WASHINGTON (WSAW) -- The Never Forgotten Honor Flight has flown more than 2,000 veterans from north central Wisconsin to Washington, D.C. to remember their service by visiting the memorials constructed in their honor.
"It's a tremendous experience. I mean, it's once in a lifetime and we're really having a good time. It's unbelievable to see all the construction and all the beautiful buildings and memorials," said Robert Debs, a Marine who served in the Vietnam era.
"Oh, it was wonderful. We had a good time here and enjoyed it very much," agreed Gerrit 'Chub' Van Der Geest.
Van Der Geest is an Air Force World War II veteran who served 30 missions.
Nine World War II, 42 Korean and 30 Vietnam veterans left Wausau, Wis. early Monday morning, and were greeted by a surprise welcome at Reagan National Airport.
From there, a trip to the WWII Memorial, where vets took time to remember those who couldn't make the trip.
Many of the veterans didn't know each other prior to the flight, but quickly bonded over their shared experiences.
"It's just great to get together with all the veterans from all the different branches. We all work together as one," said Debs.
"It's great because I get to see all the different branches of office, armed service and lot of friends I've met, too; a lot of new ones," said Norm Strojny, who served with the Army during the Vietnam era.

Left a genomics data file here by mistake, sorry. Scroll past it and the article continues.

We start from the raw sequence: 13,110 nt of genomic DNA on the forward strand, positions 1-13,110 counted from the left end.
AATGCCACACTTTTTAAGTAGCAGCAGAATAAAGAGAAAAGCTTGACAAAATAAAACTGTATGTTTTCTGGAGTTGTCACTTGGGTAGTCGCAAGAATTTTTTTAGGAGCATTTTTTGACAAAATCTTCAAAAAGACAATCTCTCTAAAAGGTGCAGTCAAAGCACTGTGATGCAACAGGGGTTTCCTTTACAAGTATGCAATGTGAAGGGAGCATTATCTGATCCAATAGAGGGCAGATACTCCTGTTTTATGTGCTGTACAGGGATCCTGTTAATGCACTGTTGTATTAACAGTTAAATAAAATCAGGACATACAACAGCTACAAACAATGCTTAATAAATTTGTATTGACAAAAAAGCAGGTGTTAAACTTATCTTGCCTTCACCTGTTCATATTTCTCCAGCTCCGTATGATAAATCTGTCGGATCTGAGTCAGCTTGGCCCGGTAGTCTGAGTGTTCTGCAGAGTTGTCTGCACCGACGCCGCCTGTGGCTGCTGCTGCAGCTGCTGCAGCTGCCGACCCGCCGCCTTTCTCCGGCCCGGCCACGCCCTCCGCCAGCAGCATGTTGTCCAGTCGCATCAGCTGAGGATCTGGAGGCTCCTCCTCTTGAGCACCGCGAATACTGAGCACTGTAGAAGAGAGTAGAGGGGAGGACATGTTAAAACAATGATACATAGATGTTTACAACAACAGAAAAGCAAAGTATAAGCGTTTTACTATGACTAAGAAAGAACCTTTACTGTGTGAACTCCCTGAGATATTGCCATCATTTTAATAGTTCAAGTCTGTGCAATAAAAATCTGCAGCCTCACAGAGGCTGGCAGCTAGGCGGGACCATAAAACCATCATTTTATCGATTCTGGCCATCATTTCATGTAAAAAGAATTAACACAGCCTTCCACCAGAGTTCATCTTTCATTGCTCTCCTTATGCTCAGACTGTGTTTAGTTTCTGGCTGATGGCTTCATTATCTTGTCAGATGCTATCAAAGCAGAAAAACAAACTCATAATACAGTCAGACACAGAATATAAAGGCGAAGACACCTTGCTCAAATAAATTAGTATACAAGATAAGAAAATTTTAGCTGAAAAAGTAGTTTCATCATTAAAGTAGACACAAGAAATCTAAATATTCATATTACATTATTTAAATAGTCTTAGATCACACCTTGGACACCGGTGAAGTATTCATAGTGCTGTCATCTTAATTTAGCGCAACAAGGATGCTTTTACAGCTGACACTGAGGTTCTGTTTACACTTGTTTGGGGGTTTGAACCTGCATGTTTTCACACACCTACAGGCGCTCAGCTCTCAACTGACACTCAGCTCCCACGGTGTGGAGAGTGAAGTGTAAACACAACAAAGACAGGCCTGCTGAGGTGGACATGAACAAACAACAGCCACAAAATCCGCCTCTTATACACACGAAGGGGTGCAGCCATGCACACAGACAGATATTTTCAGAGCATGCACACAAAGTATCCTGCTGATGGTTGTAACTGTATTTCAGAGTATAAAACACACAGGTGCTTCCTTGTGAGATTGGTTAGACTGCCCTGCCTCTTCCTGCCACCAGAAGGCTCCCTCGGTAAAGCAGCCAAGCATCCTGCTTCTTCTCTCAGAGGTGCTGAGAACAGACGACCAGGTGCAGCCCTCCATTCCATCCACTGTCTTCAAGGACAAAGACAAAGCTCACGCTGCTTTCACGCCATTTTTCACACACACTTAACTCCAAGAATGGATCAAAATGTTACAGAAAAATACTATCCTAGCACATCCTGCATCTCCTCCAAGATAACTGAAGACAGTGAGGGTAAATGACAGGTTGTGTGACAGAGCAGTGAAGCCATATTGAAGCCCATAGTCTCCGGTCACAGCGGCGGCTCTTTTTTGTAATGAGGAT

The group also stopped at the FDR Memorial, and spent time at the Korean, Vietnam and Lincoln memorials.
"You see it in magazines or you see it in miscellaneous other places, but it doesn't mean as much to you as there it is," said Dale Edlin, a Korea Air Force veteran.
And Strojny agreed.
"Something that everybody should see. There's so much here. And we covered it in one day, and we just hit the tip of the iceberg," he said.
Veterans and their guardians also experienced the Changing of the Guard at Arlington Cemetery, and had time to pay tribute to fallen soldiers throughout the years.
"It was a great experience to serve our county and we're glad we were able to do it. We'd do it again if we had to," said Debs.
They made a final stop at the Air Force Memorial before heading home after a long, and powerful day.
"Means a lot to me. I lost my wife two years ago and puts me kind of lonely, so I was glad to go," said Van Der Geest.
The vets were surprised with a mail call on the plane ride home, where loved ones and strangers wrote letters of gratitude for their service.
And to end the night, the welcome home all the veterans deserved.